Given the current economic climate, IT shops everywhere are under pressure to reduce their costs. And often this has been the case for several years running. So where do you turn for either new areas, or better approaches that do not cut critical function or value? Over the next two weeks, I will cover both short term tactics and long term initiatives to get your costs down and deliver more value to your company. And if you happen to be the rare IT shop where cost reduction is not a primary goal, count your blessings, but be sure to apply these approaches in the background anyway, as it will enable you to build a stronger and more valuable shop.
Assuming that you have been given a task for either this year or next year’s budget to achieve cost reductions, what should your high level approach be? First, ensure you understand the business drivers for the cost reduction — are you losing market share? Are your overall corporate efficiency ratios too high? especially versus the competition? Is the view in the business that IT costs too much? Does not deliver value for the cost? Or, are there quarterly projections that must be met to satisfy the Street?
It is critical to understand the drivers of the request as your response should vary. For example, a focus on overall efficiency ratios would imply you require a long term plan and you should be working closely with business operations teams to jointly drive down total cost. Or, a focus on meeting near term targets indicates you will have concrete savings goals that must be met, but that it may be possible to simply defer critical spend into later quarters where revenues are higher. And if there are questions on IT value, then you must assume you have work to do with your business partners to communicate and demonstrate the value your team is bringing to the business.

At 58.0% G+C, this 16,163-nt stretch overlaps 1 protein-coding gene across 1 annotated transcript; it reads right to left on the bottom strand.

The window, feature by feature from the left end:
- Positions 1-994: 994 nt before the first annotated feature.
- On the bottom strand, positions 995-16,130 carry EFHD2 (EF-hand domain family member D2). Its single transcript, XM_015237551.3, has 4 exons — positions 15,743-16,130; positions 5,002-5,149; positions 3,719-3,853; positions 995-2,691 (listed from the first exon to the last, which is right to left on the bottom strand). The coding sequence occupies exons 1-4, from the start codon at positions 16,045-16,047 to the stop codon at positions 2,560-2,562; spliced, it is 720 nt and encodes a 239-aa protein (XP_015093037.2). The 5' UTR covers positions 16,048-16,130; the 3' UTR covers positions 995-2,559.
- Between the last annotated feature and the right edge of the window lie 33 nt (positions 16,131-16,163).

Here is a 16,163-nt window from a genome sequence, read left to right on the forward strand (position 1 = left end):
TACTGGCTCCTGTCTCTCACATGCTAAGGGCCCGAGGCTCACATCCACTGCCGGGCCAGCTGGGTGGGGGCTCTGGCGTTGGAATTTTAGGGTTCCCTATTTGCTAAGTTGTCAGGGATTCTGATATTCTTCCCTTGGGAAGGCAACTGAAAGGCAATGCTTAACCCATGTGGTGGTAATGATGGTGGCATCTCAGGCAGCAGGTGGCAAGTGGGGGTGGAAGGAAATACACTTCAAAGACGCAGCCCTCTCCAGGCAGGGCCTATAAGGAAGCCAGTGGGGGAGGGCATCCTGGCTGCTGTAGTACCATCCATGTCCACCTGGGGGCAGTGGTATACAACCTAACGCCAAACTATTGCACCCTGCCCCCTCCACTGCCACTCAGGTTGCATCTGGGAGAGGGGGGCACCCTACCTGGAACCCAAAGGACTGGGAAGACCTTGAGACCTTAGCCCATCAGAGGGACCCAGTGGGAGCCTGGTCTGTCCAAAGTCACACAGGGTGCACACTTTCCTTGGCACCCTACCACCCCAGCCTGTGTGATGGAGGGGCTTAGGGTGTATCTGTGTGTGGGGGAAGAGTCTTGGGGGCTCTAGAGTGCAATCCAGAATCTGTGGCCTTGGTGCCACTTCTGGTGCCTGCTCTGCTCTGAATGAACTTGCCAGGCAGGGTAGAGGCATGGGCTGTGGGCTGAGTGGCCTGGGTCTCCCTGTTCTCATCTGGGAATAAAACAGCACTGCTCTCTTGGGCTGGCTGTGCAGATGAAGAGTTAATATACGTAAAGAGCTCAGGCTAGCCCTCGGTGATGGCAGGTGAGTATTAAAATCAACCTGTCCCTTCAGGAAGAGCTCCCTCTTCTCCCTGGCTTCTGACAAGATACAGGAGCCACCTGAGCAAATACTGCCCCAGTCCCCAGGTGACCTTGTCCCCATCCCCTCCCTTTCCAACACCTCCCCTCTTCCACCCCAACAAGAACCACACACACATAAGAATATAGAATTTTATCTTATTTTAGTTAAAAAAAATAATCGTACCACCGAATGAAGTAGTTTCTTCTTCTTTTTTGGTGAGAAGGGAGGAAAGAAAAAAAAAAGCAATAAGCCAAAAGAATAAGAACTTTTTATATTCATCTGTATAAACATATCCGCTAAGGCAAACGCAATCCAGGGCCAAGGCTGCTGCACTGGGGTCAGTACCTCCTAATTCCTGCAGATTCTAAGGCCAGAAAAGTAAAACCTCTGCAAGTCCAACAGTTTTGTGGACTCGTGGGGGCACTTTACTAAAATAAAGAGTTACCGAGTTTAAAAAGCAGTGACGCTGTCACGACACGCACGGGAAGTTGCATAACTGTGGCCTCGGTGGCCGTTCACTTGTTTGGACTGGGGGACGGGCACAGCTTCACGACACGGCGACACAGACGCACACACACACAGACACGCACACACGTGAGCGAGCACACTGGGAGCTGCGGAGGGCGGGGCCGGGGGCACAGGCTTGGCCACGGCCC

Assuming you have ascertained the underlying drivers and you have cost reduction requirements that are enduring, what is the best overall approach?
First, it is critical to engage your team and ensure they are brought into full knowledge of the challenge. I strongly recommend against arbitrary or parceled out reductions. The opportunity to achieve savings varies widely within each group and assigning across the board targets will actually hurt some teams and will not put enough pressure on others. Even worse, next year, the lesson is that everyone will now sand bag on their budget because they will assume they will get an arbitrary cut. Instead, set an overall goal for the team and begin a bottoms up list of initiatives to achieve the savings. My next series of blogs will cover how you build a comprehensive and effective list of initiatives so you can achieve that target.
Once you have a draft of how to achieve the target, I recommend you always go back to the business with options. Typically you want to provide at least three: a series of minimal cuts that are very doable and have minimal business impact; second, a set of moderate cuts that meet the target and have some level of business impact; and lastly, going beyond, but where major business decisions must be made to confirm the level of impact is acceptable. By going back to the business with options, and your recommendation of course, you will enable the business to be in control and view you and IT as a partner in jointly solving the business imperative.
Over the next week we will cover how to get a comprehensive and doable set of initiatives that have both short term impact and long term benefits.
That is all for now, let me know your thoughts on the approach and how the cost environment is out their today.